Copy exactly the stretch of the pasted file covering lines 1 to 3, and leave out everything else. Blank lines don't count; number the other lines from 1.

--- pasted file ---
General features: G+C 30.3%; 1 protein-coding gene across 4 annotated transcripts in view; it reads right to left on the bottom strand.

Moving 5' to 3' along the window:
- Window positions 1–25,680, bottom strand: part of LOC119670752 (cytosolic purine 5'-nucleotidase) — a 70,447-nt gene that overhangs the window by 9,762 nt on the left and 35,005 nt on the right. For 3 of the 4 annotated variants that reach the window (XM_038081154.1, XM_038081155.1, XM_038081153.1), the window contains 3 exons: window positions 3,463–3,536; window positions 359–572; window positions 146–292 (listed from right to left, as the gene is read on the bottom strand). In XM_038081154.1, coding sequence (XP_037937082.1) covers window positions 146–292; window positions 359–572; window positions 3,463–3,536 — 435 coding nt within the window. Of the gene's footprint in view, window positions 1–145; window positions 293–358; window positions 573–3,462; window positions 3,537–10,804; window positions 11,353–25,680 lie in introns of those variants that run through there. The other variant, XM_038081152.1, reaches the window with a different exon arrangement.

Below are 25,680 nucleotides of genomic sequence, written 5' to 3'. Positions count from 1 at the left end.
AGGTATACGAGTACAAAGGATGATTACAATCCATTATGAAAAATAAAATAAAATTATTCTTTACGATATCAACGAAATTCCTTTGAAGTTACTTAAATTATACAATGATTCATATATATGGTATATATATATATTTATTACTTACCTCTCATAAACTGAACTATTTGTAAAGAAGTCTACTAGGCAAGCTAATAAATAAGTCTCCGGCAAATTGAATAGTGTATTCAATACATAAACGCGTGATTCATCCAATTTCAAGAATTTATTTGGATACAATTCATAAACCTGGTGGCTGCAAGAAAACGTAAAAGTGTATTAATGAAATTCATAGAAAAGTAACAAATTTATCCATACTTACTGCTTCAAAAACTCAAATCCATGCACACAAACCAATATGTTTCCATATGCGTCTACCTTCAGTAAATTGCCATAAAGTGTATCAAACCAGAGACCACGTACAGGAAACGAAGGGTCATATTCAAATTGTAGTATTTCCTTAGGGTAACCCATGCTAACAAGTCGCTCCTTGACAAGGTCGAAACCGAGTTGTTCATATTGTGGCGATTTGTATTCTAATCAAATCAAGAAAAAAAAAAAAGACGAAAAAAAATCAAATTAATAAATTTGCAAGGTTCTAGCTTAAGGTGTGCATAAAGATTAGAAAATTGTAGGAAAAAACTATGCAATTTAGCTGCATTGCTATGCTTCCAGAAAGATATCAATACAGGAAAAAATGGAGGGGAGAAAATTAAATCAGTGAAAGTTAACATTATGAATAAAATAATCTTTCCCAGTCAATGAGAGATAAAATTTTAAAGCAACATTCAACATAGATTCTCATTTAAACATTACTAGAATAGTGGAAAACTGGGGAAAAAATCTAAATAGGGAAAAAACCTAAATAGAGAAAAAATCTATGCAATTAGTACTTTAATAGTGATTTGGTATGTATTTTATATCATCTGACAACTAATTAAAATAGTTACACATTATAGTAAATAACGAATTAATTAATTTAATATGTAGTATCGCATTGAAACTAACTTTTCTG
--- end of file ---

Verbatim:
General features: G+C 30.3%; 1 protein-coding gene across 4 annotated transcripts in view; it reads right to left on the bottom strand.

Moving 5' to 3' along the window:
- Window positions 1–25,680, bottom strand: part of LOC119670752 (cytosolic purine 5'-nucleotidase) — a 70,447-nt gene that overhangs the window by 9,762 nt on the left and 35,005 nt on the right. For 3 of the 4 annotated variants that reach the window (XM_038081154.1, XM_038081155.1, XM_038081153.1), the window contains 3 exons: window positions 3,463–3,536; window positions 359–572; window positions 146–292 (listed from right to left, as the gene is read on the bottom strand). In XM_038081154.1, coding sequence (XP_037937082.1) covers window positions 146–292; window positions 359–572; window positions 3,463–3,536 — 435 coding nt within the window. Of the gene's footprint in view, window positions 1–145; window positions 293–358; window positions 573–3,462; window positions 3,537–10,804; window positions 11,353–25,680 lie in introns of those variants that run through there. The other variant, XM_038081152.1, reaches the window with a different exon arrangement.